I was approached in January of this year by Allison Davis, head of marketing at West Georgia Health Systems here in LaGrange. WGHS is at the tail end of completing a major addition ("In addition to providing a new “front door” to health system, the four-story South Tower will include expansions of West Georgia Health System’s Intensive Care Unit (ICU), Cardiovascular Services, Labor and Delivery and the Emergency Departments"). To honor the architect of the expansion plan, hospital president and CEO Jerry Fulks, Allison and the executive board were interested in commissioning a large public work for the new lobby.
After lots of back and forth concerning image, size, placement, etc., our work was installed this week, just in time for the South Tower grand opening. The image is "Groundbreaking", oil on linen, 48" x 72" and will hang on the second floor of the new lobby, looking down onto the ground floor. CEO Fulks is the figure standing the farthest forward in the darkest suit.
While I wasn't originally super excited about the reference photo we used...
...a longer look brought me alot to get excited about. While each of the figures is basically upright, there is lots of great 'physical personality' here from man to man. I also love the slightly shifting repetition of the hands, shovel handles, and hard hats which create a quirky, stuttering rhythm across the composition. We used the plaid underpainting as a tongue-in-cheek reference to men's suiting material. All in all I'm very excited about how it turned out.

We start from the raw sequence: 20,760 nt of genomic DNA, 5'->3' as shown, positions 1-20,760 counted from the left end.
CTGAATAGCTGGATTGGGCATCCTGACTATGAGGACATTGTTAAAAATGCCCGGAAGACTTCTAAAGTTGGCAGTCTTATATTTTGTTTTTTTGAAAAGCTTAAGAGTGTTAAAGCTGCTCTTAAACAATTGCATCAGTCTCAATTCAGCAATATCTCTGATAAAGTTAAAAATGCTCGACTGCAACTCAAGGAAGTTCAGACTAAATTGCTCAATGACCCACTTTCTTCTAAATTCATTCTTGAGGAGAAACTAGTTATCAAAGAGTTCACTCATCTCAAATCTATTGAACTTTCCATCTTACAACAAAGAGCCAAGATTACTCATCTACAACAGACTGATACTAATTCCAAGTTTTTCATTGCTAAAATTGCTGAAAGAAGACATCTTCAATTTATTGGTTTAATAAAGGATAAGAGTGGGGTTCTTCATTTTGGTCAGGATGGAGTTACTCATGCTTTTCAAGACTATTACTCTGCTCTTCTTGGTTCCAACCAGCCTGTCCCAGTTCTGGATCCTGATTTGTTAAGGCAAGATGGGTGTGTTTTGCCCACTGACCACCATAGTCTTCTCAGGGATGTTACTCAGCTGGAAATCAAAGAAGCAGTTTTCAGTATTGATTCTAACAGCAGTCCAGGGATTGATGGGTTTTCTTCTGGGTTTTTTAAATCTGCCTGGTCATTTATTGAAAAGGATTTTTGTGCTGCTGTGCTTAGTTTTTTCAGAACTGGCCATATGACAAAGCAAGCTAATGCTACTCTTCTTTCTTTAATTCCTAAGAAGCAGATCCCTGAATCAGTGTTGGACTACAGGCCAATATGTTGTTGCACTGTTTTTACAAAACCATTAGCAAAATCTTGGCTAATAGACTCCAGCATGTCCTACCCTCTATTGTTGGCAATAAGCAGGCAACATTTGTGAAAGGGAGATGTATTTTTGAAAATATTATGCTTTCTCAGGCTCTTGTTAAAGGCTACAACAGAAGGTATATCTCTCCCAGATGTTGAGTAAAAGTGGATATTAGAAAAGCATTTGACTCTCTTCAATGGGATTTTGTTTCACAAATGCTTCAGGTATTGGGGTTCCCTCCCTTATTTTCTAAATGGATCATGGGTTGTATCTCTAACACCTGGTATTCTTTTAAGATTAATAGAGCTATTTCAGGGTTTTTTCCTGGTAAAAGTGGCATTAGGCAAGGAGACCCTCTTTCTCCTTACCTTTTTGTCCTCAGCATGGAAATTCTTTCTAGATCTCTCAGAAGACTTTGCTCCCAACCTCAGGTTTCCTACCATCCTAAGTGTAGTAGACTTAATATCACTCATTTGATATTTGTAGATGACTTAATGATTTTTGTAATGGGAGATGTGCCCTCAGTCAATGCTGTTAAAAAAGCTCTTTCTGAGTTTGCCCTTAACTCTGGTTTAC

We were honored to take on this project and honored further still by the artists we will be hanging beside in the hospital. WGHS has gone out of its way to feature original art, mostly by local and regional artists, in the new wing. We will be sharing walls with Guthrie Killebrew, Melinda Clair, Maragaret Reneke, Lamar Dodd, Keith Rasmussen, Vee Brown, Terri Codlin, and many more. In addition to purchasing local work and presenting works from the hospital's own coffers, they will be partnering with the LaGrange Art Museum to feature works from their permanent collection. While some states require that a certain percentage of the cost of new public building should go toward art, Georgia is not one of those. Kudos to WGHS and Ellerbe Beckett for going above and beyond.